brings out in a striking manner the solitary glory of the latter. Both were announced by the same heavenly messenger, both were out of the ordinary course of nature, and it is this very parallelism that brings into prominence the profound and eternal gulf that otherwise separates them. John was the child of Zacharias. “Elisabeth shall bear thee a son.” The annunciation to Joseph was that Jesus was not a child of man. To Mary it was said, “The Holy Ghost shall come upon thee, and the power of the Highest shall overshadow thee, therefore also that holy thing (rò åylov) (no parallel to it existing anywhere) which shall be born of thee shall be called the Son of God.” We come to see that the very circumstances in connection with the birth of John which seem to bring it near in significance to that of Christ, only remove the Lord's to an infinite distance in proportion as they are significant. For John's greatness is altogether due to his office, and the glories of his birth and of his ministry are solely derived from that Lord whose ways he went before to prepare. How great must be that Being, whose herald even must be provided in a way out of the ordinary course of nature, and filled with the Holy Ghost from his mother's womb? But when He uttered his first cry in the wilderness world, the heavens were silent over Palestine ; no portent blazed among the constellations, no strangely habited men came with offerings and with worship ; indeed, the first to worship Jesus had been John, unborn (Luke i. 20, 41, 44). The news spread quietly, and no further than among a small company of “ neighbours and cousins ” who came to Elisabeth to rejoice with her.
And when the tongue of Zacharias was loosed he speaks not the glories of his son, but of the “horn of salvation raised up for us in the house of His servant David." Gabriel had said to Mary, “ The power of the Highest shall overshadow thee,” and of Jesus, “He shall be called the Son of the Highest," therefore Zacharias broke out, “And thou, child, shalt be called the prophet of the Highest ; for thou shalt go before the face of the Lord to prepare His ways. To give knowledge of salvation unto His people by the remission of their sins. Through the tender mercy of our God : whereby the dayspring from on high hath visited us. light to them that sit in darkness and in the shadow of death, to guide our feet into the way of peace.”.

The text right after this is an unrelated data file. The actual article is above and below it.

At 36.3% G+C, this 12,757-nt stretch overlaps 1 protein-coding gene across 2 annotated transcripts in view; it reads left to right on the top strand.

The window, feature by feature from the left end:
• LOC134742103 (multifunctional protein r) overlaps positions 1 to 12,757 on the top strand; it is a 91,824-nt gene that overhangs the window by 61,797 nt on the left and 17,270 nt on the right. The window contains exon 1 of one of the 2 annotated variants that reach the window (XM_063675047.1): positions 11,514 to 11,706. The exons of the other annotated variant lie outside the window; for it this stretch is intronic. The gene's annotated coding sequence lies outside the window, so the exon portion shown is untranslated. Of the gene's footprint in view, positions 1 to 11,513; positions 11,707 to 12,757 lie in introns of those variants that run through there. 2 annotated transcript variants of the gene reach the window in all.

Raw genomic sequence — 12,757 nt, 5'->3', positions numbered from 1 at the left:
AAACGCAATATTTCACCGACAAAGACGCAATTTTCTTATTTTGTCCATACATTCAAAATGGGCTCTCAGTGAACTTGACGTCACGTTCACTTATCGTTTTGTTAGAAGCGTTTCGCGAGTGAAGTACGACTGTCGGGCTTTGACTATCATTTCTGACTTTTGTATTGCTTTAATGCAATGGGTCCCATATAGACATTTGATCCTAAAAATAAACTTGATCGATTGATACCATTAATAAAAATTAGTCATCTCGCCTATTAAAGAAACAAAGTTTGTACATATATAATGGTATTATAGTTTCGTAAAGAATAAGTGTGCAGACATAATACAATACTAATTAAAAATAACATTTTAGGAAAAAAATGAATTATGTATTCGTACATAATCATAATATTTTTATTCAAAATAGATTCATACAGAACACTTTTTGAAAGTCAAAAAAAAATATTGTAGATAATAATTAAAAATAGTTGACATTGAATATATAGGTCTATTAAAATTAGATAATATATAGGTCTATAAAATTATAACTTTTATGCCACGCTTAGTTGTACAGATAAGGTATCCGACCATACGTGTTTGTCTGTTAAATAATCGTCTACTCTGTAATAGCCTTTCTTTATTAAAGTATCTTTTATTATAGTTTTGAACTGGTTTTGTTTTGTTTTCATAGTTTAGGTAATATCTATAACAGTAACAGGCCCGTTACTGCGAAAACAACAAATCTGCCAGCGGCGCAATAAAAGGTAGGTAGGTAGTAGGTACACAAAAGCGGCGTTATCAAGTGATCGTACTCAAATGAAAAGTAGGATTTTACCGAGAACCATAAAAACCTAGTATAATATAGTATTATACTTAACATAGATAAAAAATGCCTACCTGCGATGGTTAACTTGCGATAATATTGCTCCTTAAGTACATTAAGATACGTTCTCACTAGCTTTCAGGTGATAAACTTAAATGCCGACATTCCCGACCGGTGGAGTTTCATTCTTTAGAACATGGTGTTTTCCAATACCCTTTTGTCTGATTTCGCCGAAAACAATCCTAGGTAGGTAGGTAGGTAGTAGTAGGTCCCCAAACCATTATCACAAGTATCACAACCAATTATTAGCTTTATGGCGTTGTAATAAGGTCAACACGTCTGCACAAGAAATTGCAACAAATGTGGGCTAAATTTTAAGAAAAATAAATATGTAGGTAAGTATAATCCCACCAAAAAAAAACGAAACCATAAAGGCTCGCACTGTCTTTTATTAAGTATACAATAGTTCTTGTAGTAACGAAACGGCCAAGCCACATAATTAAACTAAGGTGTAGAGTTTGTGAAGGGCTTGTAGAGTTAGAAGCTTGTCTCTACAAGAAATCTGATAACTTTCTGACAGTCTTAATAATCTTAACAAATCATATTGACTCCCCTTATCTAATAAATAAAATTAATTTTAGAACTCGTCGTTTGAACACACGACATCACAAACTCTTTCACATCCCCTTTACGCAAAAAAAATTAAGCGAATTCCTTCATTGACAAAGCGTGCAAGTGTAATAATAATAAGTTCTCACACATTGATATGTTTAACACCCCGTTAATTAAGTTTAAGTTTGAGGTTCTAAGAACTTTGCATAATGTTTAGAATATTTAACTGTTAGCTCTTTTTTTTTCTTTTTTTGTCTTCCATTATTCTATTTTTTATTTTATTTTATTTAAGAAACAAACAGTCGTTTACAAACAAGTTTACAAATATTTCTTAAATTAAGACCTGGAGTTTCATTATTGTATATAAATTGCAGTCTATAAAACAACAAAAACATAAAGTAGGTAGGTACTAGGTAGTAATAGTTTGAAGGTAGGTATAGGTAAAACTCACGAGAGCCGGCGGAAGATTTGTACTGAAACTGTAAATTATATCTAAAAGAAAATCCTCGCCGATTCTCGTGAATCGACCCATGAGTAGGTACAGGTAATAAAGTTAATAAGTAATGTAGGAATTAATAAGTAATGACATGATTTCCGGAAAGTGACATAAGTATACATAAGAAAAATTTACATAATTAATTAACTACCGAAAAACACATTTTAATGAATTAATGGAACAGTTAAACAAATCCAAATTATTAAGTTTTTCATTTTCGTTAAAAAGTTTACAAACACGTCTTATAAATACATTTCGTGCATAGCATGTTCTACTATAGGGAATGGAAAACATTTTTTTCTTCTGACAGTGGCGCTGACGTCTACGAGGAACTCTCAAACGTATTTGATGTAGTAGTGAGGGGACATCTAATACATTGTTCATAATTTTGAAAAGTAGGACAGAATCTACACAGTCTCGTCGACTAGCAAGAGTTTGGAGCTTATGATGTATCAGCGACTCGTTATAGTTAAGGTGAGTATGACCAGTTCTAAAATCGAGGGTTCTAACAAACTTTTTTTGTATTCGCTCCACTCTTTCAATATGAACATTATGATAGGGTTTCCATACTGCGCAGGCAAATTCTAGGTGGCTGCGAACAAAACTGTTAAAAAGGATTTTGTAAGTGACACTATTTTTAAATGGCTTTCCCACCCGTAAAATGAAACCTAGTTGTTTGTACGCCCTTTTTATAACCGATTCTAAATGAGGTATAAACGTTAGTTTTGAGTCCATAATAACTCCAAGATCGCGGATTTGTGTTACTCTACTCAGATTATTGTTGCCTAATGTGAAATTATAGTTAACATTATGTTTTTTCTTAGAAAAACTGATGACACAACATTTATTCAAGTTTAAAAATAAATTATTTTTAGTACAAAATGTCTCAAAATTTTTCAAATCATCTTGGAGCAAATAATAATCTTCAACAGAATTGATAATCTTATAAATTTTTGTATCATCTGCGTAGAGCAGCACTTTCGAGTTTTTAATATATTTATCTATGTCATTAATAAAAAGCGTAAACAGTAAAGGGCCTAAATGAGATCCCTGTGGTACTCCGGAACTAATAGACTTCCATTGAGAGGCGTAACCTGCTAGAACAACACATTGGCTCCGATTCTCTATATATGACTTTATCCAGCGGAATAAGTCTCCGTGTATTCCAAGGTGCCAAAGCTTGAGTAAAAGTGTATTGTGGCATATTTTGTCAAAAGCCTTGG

Not a word is spoken of his Kingship, though indeed by Jordan's banks he ruled with a mightier power than kings'; and as he entered the world silently, so, his work being done, “ in turning many of the children of Israel to the Lord their God, the hearts of the fathers to the children, and the disobedient to the wisdom of the just,” (grand life !) he quits the world as quietly as he entered it. To him, as unto Peter, an angel came in the recesses of his dungeon, but it was an angel in disguise, and as the head that would not bow to Herod fell beneath the sword, the chains fell off, the prison doors were opened, the wilderness was passed. Jesus testified, “ Among them that are born of women there hath not arisen a greater than John the Baptist.”. Consider then how great must He be“ whose shoes' latchet John said he was to unloose.”
John died a martyr to the truth he taught as much as Christ did, and if this were all in the death of Christ, it is strange that the apostles have no word to say of John's in all their doctrine. His death has no other significance than its example; the great something that was in Christ's death was not in his; no apostle preached it as a death for men, and for all we can see, the very record of it might have been spared were there not important lessons in the crime of Herod and his family, and in the withdrawal of the Forerunner—the dying of the morning star in the beams of the dayspring from on high.
Strikingly different is the testimony borne of Christ by those who spake as they were moved by the Holy Ghost, and great the difference of the matter of the two annunciations. John's " greatness, as we have already said, is distinctly referable to his official relationship to Christ, " He shall be great in the sight of the Lord,” ” he shall go before Him in the spirit and power of Elias.” Of Jesus it was said (and the prescribed name of Saviour is momentous, " for He shall save His people from their sins "), “ The Lord God shall give unto Him the throne of His father David ; and He shall reign over the house of Jacob for ever (or unto the ages), and of His kingdom there shall be no end.” And if the glories of His birth made the dumb invisible to speak and to